Invasion of the Landscape Snatchers: Mimosa Silk Tree (Albizia julibrissin)

Mimosa Silk Tree (Albizia julibrissin)

I’ll be the first to admit – this is a beautiful tree. Unfortunately, it is highly invasive. You can easily see this tree sprinkled throughout the landscape because of its beautiful flowers and unique leaves. Originally introduces in the US in the 16th Century, Mimosa Silk Tree now spreads easily along forest edges and pops up in our landscapes. It produces very attractive flowers and long straw-colored bean pods about 6″ long. Although it is not documented in Nassau County, it is located in North Florida. Keep an eye out for this invasive tree and report it if you discover it in your landscape or natural area.

Mimosa Silk Tree flower and leaves
The Mimosa Silk Tree is known for its beautiful flowers and finely-pinnate leaves.

I admit it – this is a beautiful tree. Don’t let its beauty tempt you – it is highly invasive. To prevent the spread of Mimosa Silk Tree, do not purchase, transport, buy, sell, or trade this plant, no matter how tempting this landscaping siren may be. Additionally, if this tree pops up in your landscape, the removal of seed pods will help reduce its spread.


Hand-pulling seedlings and saplings control its spread. Although, homeowners will find the removal of larger trees more difficult. If you find yourself tempted, think of the beautiful landscape alternatives, which include Bottlebrush (Callistemon citrinus or C. linearis), Fringe Tree (Chionanthus virginicus), Cassia (Senna ligustrina), or Acacia (Acacia farnesiana).


Controlling Mimosa Silk tree is most effective prior to flowering and seed production. For small saplings and seed pods, it is easy for homeowners to easily remove and dispose of plants. For larger trees, felling trees closely to ground level improves control. Although, due to their resilience, continually cutting sprouts is required and trying to remove as many of the roots as possible because the Mimosa will sprout from the remaining fragments.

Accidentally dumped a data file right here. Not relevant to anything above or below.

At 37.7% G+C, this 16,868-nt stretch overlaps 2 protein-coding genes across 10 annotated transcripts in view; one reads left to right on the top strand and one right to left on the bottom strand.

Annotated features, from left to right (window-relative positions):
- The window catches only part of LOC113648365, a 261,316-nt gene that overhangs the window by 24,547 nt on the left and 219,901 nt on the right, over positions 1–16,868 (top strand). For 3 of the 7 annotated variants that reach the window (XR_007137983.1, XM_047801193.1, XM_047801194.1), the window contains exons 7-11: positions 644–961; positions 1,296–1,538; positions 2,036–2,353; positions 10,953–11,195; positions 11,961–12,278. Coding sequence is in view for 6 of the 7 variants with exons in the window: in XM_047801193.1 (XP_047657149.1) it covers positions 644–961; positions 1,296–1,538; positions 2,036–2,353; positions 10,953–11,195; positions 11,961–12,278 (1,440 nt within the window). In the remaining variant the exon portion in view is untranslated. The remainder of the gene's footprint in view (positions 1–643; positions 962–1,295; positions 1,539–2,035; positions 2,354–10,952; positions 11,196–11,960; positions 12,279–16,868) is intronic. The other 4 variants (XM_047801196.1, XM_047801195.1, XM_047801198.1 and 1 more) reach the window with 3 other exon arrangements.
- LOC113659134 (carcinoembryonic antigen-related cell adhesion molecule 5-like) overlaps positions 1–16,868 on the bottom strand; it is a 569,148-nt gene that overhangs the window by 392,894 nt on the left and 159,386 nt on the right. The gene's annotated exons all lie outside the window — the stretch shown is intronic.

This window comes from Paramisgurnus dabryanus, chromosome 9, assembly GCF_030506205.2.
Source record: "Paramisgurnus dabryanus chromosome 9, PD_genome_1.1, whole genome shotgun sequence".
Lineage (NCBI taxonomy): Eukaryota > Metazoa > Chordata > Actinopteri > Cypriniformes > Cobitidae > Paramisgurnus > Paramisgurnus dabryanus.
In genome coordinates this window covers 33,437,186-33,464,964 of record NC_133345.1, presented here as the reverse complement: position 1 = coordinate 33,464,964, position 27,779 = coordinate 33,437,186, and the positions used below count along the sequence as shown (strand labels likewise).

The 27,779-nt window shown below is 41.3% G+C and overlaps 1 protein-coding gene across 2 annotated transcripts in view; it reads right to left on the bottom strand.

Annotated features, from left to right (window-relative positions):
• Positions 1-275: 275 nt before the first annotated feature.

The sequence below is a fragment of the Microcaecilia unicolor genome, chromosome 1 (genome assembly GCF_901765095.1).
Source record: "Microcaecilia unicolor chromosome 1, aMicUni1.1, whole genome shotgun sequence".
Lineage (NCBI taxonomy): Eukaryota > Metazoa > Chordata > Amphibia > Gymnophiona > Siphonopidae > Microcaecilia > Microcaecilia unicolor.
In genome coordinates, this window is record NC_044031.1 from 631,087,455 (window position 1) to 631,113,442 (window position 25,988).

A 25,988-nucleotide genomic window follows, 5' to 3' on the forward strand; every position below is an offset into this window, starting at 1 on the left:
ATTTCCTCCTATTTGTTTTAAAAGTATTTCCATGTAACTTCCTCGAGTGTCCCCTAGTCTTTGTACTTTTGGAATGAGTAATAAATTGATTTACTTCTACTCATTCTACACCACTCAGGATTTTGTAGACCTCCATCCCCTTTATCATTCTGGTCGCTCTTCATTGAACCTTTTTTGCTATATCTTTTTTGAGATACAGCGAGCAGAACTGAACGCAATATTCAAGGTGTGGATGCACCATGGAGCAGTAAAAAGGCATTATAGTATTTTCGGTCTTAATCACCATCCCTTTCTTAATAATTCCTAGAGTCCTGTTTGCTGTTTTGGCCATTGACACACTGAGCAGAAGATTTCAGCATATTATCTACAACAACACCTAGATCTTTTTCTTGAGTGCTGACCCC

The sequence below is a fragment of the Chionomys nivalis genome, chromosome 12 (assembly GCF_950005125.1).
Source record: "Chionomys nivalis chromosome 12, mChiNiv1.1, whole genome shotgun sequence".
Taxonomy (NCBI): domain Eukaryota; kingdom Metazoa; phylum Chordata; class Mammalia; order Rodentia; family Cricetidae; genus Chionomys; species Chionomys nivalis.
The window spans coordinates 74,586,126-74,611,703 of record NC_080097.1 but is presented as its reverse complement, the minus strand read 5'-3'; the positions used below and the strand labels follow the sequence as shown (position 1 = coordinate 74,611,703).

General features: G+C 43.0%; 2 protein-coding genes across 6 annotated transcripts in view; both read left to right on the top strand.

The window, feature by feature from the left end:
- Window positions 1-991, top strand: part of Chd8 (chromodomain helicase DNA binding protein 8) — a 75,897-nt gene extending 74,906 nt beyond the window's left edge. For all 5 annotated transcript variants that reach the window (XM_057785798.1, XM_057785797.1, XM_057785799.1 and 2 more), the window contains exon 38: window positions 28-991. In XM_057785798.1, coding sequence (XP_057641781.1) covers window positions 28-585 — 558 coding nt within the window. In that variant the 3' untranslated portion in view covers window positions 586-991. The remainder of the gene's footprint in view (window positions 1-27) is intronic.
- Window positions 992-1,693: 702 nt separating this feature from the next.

There are no known biological controls.


After cutting the Mimosa Silk Trees, a 50% Garlon 3A or 10% Milestone herbicide mixture may be applied to the stump. This cut-stump method helps control future growth from the roots and the remaining stump. Additionally, seedlings and small trees may be sprayed with 2% glyphosate.


The showy, yet highly invasive plant spreads aggressively across the landscape. Therefore, if you or someone you know is having issues managing this invasive or any other invasive plants within your landscapes, reach out to your county extension office for more information. The invasion of the landscape snatchers has begun, but we can stop it!

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Blog Series

Like what you are reading? Therefore, check out all the published blogs in this series.

Or quickly jump to the individual blogs in the series:

Invasion of the Landscape Snatchers

Lantana (Lantana camara)

Tuberous Sword Fern (Nephrolepis cordifolia)

Coral Ardisia (Ardisia crenata)

Wild Taro (Colocasia esculenta)

Mexican Petunia (Ruellia simplex)

Mother of Millions (Kalanchoe x houghtonii)

Mimosa Silk Tree (Albizia julibrissin)

Nandina (Nandina domestica)

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Posted: October 15, 2021

Category: Florida-Friendly Landscaping, Home Landscapes, Horticulture, Invasive Species, Natural Resources, UF/IFAS, UF/IFAS Extension
Tags: Control, Established, FFL, Florida-Friendly Landscapes, Florida-Friendly Landscaping, Invasion Of The Landscape Snatchers, Invasive, Invasive Plants, IPM, Mimosa, Mimosa Silk Tree

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